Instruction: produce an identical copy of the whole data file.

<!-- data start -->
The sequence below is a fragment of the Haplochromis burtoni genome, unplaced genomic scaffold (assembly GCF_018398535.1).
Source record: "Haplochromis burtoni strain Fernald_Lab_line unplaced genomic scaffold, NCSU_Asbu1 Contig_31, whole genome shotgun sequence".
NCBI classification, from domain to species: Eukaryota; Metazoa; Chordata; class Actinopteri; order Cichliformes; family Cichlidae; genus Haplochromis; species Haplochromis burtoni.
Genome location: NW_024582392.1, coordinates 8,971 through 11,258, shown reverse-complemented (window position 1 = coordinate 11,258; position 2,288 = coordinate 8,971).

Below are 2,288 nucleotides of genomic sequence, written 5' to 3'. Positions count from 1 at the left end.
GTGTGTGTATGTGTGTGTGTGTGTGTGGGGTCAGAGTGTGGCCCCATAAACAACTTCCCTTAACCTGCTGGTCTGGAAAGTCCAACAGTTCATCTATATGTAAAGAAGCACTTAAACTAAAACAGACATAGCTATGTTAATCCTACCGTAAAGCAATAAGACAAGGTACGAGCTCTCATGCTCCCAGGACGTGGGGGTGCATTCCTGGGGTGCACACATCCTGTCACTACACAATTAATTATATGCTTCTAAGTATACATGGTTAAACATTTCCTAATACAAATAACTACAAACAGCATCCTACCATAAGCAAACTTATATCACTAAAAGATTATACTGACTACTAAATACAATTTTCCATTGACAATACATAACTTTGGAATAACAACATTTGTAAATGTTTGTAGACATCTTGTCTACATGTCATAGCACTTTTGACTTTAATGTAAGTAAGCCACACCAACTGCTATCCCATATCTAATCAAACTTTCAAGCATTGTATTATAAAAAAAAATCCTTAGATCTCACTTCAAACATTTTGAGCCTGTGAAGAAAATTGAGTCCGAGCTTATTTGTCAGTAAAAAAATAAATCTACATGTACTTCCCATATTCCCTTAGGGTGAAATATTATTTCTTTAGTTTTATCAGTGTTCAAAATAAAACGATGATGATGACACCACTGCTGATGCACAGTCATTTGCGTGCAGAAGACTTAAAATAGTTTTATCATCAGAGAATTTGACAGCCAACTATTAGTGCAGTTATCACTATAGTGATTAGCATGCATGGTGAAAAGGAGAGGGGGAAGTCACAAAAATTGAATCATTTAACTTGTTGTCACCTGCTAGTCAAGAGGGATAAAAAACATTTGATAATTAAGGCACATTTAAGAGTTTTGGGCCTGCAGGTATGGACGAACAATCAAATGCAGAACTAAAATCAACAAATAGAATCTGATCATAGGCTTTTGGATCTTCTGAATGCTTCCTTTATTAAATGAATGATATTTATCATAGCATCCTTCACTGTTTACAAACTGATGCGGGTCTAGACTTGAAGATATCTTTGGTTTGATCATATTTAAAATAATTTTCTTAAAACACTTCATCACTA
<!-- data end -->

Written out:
The sequence below is a fragment of the Haplochromis burtoni genome, unplaced genomic scaffold (assembly GCF_018398535.1).
Source record: "Haplochromis burtoni strain Fernald_Lab_line unplaced genomic scaffold, NCSU_Asbu1 Contig_31, whole genome shotgun sequence".
NCBI classification, from domain to species: Eukaryota; Metazoa; Chordata; class Actinopteri; order Cichliformes; family Cichlidae; genus Haplochromis; species Haplochromis burtoni.
Genome location: NW_024582392.1, coordinates 8,971 through 11,258, shown reverse-complemented (window position 1 = coordinate 11,258; position 2,288 = coordinate 8,971).

Below are 2,288 nucleotides of genomic sequence, written 5' to 3'. Positions count from 1 at the left end.
GTGTGTGTATGTGTGTGTGTGTGTGTGGGGTCAGAGTGTGGCCCCATAAACAACTTCCCTTAACCTGCTGGTCTGGAAAGTCCAACAGTTCATCTATATGTAAAGAAGCACTTAAACTAAAACAGACATAGCTATGTTAATCCTACCGTAAAGCAATAAGACAAGGTACGAGCTCTCATGCTCCCAGGACGTGGGGGTGCATTCCTGGGGTGCACACATCCTGTCACTACACAATTAATTATATGCTTCTAAGTATACATGGTTAAACATTTCCTAATACAAATAACTACAAACAGCATCCTACCATAAGCAAACTTATATCACTAAAAGATTATACTGACTACTAAATACAATTTTCCATTGACAATACATAACTTTGGAATAACAACATTTGTAAATGTTTGTAGACATCTTGTCTACATGTCATAGCACTTTTGACTTTAATGTAAGTAAGCCACACCAACTGCTATCCCATATCTAATCAAACTTTCAAGCATTGTATTATAAAAAAAAATCCTTAGATCTCACTTCAAACATTTTGAGCCTGTGAAGAAAATTGAGTCCGAGCTTATTTGTCAGTAAAAAAATAAATCTACATGTACTTCCCATATTCCCTTAGGGTGAAATATTATTTCTTTAGTTTTATCAGTGTTCAAAATAAAACGATGATGATGACACCACTGCTGATGCACAGTCATTTGCGTGCAGAAGACTTAAAATAGTTTTATCATCAGAGAATTTGACAGCCAACTATTAGTGCAGTTATCACTATAGTGATTAGCATGCATGGTGAAAAGGAGAGGGGGAAGTCACAAAAATTGAATCATTTAACTTGTTGTCACCTGCTAGTCAAGAGGGATAAAAAACATTTGATAATTAAGGCACATTTAAGAGTTTTGGGCCTGCAGGTATGGACGAACAATCAAATGCAGAACTAAAATCAACAAATAGAATCTGATCATAGGCTTTTGGATCTTCTGAATGCTTCCTTTATTAAATGAATGATATTTATCATAGCATCCTTCACTGTTTACAAACTGATGCGGGTCTAGACTTGAAGATATCTTTGGTTTGATCATATTTAAAATAATTTTCTTAAAACACTTCATCACTA